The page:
Where Consumers Shop Changes, but When They Do it Stays the Same

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In 1970, U.S. consumers could browse at 11,011 shopping centers, translating to 7 square feet of retail space for every man, woman and child (think phone booth). Department stores ruled the land, an upstart discounter from Bentonville, Ark., held its initial public stock offering and the precursor to the Internet was 1 year old.

By 2004, consumers had their pick of 47,718 centers, according to National Research Bureau, or 20 square feet per person (think bedroom closet). Department stores now are in retreat, Wal-Mart rules the world and online king Amazon.com today joins the blue-chip Standard & Poor's 500.

Retailers have regrouped, revamped and reorganized (as in Chapter 11) over the past 35 years, and consumers have changed where and how they shop. Remarkably, though, consumers have not dramatically changed when they shop-or how much of their budget they spend-in the biggest season of retailing, the holidays.

November and December, the traditional late-year holiday period, accounted for 19.8% of retail sales (excluding automobiles) in 1970 and 19.7% in 2004, according to American Demographics' analysis of Census Bureau data.

December's share of that two-month selling period dropped slightly to 55.1% in 2004 from 56.2% in 1970. But against the backdrop of a retailing revolution, the stability of shopping activity is testament to how little consumer-holiday-shopping patterns have changed.

Retailers are trying to jump start the season. Wal-Mart Stores began its holiday ad campaign Nov. 1 this year, several weeks early. Most malls also began decorating Nov. 1 and Santa generally clocked in Nov. 19, according to the International Council of Shopping Centers. "What we're seeing is the pounding of the kettle drums early," said Paco Underhill, a shopping-behavior expert and managing director of Envirosell, a research and consulting firm.

It makes sense for retailers to play their Santa clause. Holiday-period spending is massive-$415 billion last year, according to the National Retail Federation-but it does have its limits. So spending arguably is a zero-sum game: A dollar spent at Wal-Mart is one less available to Target, a dollar spent in November is one fewer left for December.

Retailers want to grab the money. "It is important to get a November jump on the holiday, which can provide a `cushion' for the season," said Michael Niemira, the shopping centers council's chief economist and director of research.

But retailers have been so successful in demarking the day after Thanksgiving that they are in a tough spot to change the rules. Macy's Thanksgiving Day Parade, stopping conveniently at the front door of the world's largest store, began in 1924. Consumers are conditioned to regard the next day-Black Friday, when retailers traditionally moved into the black-as the kickoff.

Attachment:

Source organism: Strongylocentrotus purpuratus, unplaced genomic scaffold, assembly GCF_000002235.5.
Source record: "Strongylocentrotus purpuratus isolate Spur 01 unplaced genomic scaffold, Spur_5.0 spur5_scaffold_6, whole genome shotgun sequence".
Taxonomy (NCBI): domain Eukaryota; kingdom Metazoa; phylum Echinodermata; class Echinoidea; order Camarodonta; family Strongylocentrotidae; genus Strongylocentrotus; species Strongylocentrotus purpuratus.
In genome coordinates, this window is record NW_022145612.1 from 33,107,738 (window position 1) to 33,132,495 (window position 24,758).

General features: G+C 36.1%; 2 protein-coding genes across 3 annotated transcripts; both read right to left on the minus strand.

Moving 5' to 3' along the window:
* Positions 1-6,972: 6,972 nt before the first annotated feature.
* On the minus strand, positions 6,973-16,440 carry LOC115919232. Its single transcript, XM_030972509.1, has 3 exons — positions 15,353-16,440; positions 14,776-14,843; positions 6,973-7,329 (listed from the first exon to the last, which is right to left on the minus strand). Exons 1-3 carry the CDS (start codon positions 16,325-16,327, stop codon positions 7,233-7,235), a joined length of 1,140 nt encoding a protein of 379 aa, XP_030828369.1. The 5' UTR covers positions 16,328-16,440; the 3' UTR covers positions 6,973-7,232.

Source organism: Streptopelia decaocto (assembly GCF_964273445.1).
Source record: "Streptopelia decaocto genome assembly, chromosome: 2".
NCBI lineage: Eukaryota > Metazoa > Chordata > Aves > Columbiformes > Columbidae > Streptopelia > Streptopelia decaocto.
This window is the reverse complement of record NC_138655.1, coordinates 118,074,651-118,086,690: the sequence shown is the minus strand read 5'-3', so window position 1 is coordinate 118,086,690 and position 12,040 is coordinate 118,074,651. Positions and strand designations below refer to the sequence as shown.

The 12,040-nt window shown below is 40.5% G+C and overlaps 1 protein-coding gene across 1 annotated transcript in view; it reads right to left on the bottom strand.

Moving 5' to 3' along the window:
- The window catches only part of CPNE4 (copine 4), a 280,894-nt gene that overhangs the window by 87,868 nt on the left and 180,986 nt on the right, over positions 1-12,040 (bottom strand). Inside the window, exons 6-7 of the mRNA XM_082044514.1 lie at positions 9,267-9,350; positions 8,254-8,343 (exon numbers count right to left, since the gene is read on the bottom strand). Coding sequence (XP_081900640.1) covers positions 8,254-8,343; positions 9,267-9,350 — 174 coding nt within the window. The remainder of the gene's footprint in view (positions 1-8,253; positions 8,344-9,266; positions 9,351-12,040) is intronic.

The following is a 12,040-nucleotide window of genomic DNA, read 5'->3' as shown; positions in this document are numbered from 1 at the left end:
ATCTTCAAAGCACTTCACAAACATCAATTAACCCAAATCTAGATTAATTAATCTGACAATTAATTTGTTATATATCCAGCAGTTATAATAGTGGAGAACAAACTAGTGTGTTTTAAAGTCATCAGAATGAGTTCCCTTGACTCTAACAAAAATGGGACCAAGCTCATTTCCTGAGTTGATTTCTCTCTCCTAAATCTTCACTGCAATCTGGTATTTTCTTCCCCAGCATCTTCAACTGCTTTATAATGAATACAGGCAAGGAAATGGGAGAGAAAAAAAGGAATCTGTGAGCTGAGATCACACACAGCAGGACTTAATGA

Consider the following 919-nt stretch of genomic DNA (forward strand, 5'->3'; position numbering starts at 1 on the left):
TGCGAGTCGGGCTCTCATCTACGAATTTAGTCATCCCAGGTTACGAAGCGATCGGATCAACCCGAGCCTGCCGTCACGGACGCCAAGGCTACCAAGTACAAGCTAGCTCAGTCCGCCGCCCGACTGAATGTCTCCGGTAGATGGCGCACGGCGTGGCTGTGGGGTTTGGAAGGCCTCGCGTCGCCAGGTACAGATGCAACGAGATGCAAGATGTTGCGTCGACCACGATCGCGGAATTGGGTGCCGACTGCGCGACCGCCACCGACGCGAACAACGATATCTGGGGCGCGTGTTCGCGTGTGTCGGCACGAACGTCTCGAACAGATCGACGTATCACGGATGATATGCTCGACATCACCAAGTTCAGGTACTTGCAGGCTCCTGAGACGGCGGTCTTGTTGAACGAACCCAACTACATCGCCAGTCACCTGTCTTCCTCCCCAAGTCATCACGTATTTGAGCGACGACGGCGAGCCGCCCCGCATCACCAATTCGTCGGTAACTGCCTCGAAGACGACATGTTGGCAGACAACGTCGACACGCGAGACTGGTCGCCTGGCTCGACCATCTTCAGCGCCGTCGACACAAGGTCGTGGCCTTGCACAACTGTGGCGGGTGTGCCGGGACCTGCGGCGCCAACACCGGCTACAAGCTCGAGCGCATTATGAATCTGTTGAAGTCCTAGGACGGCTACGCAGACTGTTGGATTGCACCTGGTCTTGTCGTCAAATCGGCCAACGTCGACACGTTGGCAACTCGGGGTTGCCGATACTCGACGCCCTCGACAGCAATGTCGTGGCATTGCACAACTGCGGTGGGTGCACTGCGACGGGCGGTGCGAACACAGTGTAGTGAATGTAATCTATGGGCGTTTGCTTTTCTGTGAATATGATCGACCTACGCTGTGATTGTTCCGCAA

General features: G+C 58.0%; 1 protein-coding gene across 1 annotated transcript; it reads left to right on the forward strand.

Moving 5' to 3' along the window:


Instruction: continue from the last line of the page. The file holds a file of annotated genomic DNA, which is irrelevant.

"We are conditioned shoppers, we are conditioned consumers, and retail has done a great job of driving bodies into stores the day after Thanksgiving," said Bill Martin, co-founder and exec VP-sales of ShopperTrak, which tracks pedestrian traffic in stores. Ironically, Mr. Martin said, Black Friday isn't very profitable since discounting is rampant.

Black Friday each year vies with the Saturday before Christmas as the biggest shopping day of the year. But December is the month of shopping, home to nine of the 10 biggest shopping days last year, according to ShopperTrak.

No matter how hard retailers try-Federated Department Stores' Macy's last week touted a "One Day Sale" as "Our biggest of the year! Lowest prices of the season!"-the real season doesn't start till Thanksgiving ends.

long odds

So buying begins only after families finish the turkey dinner. And then consumers start playing a game of chicken, betting retailers will slash prices in December. Retailers face long odds in trying to change that consumer behavior.

Some changes in holiday-shopping patterns are apparent. The final two months account for a smaller share of annual apparel sales now than in the 1970s, and holiday apparel sales have shifted a bit to November from December. Consumers are spreading apparel shopping around the calendar and away from Christmas.

The most intriguing shift has come in the catchall retail category dubbed GAFO-general merchandise (including department and discount stores), apparel, furniture (and home furnishings) and other (including electronics, appliances, books and music). These goods often end up under the Christmas tree, yet the share of annual GAFO sales that occurs in November and December has fallen in recent years (22.5% in 2004 vs. 24% in 1990), according to Census data.

What gives? Mr. Niemira said higher discounting ahead of the holiday and an increase in services as gifts account for much of that share decline.

But a third reason, he said, is a boom in gift cards. Sales of gift cards this holiday season will rise 6.6% to $18.5 billion, according to a National Retail Federation survey by BIGresearch. The survey found the average consumer will spend $88.03 on the cards, 15.6% of a typical holiday gift budget. Cards lock in business for the retailer, but they distort holiday sales since retailers don't count the revenue till a card is redeemed.

Gift cards essentially extend the holiday retail season into January. That's OK for retailers-as long as consumers aren't strictly cashing in on after-holiday discounts. Gift cards create one more obstacle to merchants' desire to record more holiday sales before Thanksgiving. But for retailers' holiday selling, better late than never.

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